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My Job Is Second Most Difficult On Earth – Cardoso



Governor of the Central Bank of Nigeria (CBN), Olayemi Cardoso, has described his job as the second most difficult in the world.

He said the Federal Government’s reform and other actions are paying off.

Cardoso spoke Sunday in Abuja at the opening of the 2024 First Plenary Assembly of the Catholic Bishops Conference of Nigeria (CBCN).

The event was themed, “Synod on Synodality: Areas of Concern for the Church in Nigeria “

“I will continue to remember that despite (my job) the second most difficult job on the face of the planet, this is really something that remains very memorable,” the CBN governor said.

Cardoso, the chairman of the occasion, expressed optimism that despite all the difficulties, there was light at the end of the tunnel.

“Due to some of the recent reports from the CBN, over the last week, about $1.8bn came into the markets.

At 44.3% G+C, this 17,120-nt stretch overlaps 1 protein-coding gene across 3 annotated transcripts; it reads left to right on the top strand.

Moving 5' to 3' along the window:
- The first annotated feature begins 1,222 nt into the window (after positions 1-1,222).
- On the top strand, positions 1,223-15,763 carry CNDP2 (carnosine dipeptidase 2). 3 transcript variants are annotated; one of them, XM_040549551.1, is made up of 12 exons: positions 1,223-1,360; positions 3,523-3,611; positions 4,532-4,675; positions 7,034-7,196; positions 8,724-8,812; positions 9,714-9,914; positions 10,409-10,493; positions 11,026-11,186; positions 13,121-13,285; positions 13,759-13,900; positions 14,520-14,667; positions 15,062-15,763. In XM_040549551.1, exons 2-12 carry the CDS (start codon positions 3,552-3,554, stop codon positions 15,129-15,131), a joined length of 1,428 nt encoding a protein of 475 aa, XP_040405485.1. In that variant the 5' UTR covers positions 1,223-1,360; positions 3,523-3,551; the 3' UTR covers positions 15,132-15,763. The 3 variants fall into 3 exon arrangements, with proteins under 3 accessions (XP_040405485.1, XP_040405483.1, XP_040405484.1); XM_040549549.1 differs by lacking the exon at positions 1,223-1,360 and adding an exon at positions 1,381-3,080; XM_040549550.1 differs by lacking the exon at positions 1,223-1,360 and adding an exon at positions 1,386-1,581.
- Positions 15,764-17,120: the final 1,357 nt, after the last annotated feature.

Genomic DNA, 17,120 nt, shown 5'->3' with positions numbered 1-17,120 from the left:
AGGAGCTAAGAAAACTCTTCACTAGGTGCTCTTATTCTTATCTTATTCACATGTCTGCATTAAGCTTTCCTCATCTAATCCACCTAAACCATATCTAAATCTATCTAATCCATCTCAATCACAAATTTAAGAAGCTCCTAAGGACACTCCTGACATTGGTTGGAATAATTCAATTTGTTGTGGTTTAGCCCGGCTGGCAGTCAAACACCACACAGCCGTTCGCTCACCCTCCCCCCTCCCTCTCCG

“As long as the country can sustain a positive trajectory, Nigeria will get out of its economic woes, and the foreign exchange market will begin to moderate itself,” he said.

He said the apex bank will soon hold the Monetary Policy Committee (MPC) meeting, where critical decisions will be made to continue making the economy more investor-friendly.

Cardoso said an attempt to merge the official rate with the black market rate had been made, adding that the difference between the two is now significantly lower.

“There is a positive outlook on that. The positive outlook comes from the fact that the federal government and the Central Bank have made a series of reforms, which are now paying off in such a way that international investors are returning in again,” he said.

He said one of Nigeria’s economic advancement problems is finding ways to move beyond being a consumer nation and shelf appetite for foreign goods.

“You have got to move as a country beyond being a consumer nation. And it is something that we, as Nigerians, have been talking about for so long, but we’ve not been able to actualize it.

“The other thing, of course, is to moderate appetite for foreign goods. And that’s closely related to what I had said earlier about becoming a producer nation because, at the end of the day, many of the things you see and many of the things that bother a lot of people for foreign exchange are all essentially down to demand and supply,” Cardoso said.